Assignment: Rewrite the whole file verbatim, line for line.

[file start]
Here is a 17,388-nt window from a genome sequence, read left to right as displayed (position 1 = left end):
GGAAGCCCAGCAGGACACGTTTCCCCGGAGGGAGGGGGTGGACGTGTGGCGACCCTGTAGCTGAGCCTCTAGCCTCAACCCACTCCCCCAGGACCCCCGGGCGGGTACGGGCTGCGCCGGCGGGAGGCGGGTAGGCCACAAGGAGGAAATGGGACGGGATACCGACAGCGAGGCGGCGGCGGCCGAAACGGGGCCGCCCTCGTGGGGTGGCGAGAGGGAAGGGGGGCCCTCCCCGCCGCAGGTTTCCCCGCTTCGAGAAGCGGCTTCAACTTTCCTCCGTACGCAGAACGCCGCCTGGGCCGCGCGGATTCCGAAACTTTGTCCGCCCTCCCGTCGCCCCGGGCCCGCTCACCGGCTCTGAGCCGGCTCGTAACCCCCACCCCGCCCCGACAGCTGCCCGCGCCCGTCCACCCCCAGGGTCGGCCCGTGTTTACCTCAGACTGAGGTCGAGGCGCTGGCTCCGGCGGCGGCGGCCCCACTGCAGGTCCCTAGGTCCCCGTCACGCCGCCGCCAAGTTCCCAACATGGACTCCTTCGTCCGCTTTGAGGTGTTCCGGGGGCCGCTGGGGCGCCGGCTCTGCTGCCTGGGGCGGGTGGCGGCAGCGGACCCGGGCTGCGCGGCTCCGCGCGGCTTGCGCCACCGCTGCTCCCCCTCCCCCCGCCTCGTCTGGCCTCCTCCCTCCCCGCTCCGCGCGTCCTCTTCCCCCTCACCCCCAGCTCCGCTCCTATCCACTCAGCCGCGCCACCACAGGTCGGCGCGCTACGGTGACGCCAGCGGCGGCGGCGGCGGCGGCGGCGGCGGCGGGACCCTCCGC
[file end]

Here is a 17,388-nt window from a genome sequence, read left to right as displayed (position 1 = left end):
GGAAGCCCAGCAGGACACGTTTCCCCGGAGGGAGGGGGTGGACGTGTGGCGACCCTGTAGCTGAGCCTCTAGCCTCAACCCACTCCCCCAGGACCCCCGGGCGGGTACGGGCTGCGCCGGCGGGAGGCGGGTAGGCCACAAGGAGGAAATGGGACGGGATACCGACAGCGAGGCGGCGGCGGCCGAAACGGGGCCGCCCTCGTGGGGTGGCGAGAGGGAAGGGGGGCCCTCCCCGCCGCAGGTTTCCCCGCTTCGAGAAGCGGCTTCAACTTTCCTCCGTACGCAGAACGCCGCCTGGGCCGCGCGGATTCCGAAACTTTGTCCGCCCTCCCGTCGCCCCGGGCCCGCTCACCGGCTCTGAGCCGGCTCGTAACCCCCACCCCGCCCCGACAGCTGCCCGCGCCCGTCCACCCCCAGGGTCGGCCCGTGTTTACCTCAGACTGAGGTCGAGGCGCTGGCTCCGGCGGCGGCGGCCCCACTGCAGGTCCCTAGGTCCCCGTCACGCCGCCGCCAAGTTCCCAACATGGACTCCTTCGTCCGCTTTGAGGTGTTCCGGGGGCCGCTGGGGCGCCGGCTCTGCTGCCTGGGGCGGGTGGCGGCAGCGGACCCGGGCTGCGCGGCTCCGCGCGGCTTGCGCCACCGCTGCTCCCCCTCCCCCCGCCTCGTCTGGCCTCCTCCCTCCCCGCTCCGCGCGTCCTCTTCCCCCTCACCCCCAGCTCCGCTCCTATCCACTCAGCCGCGCCACCACAGGTCGGCGCGCTACGGTGACGCCAGCGGCGGCGGCGGCGGCGGCGGCGGCGGCGGGACCCTCCGC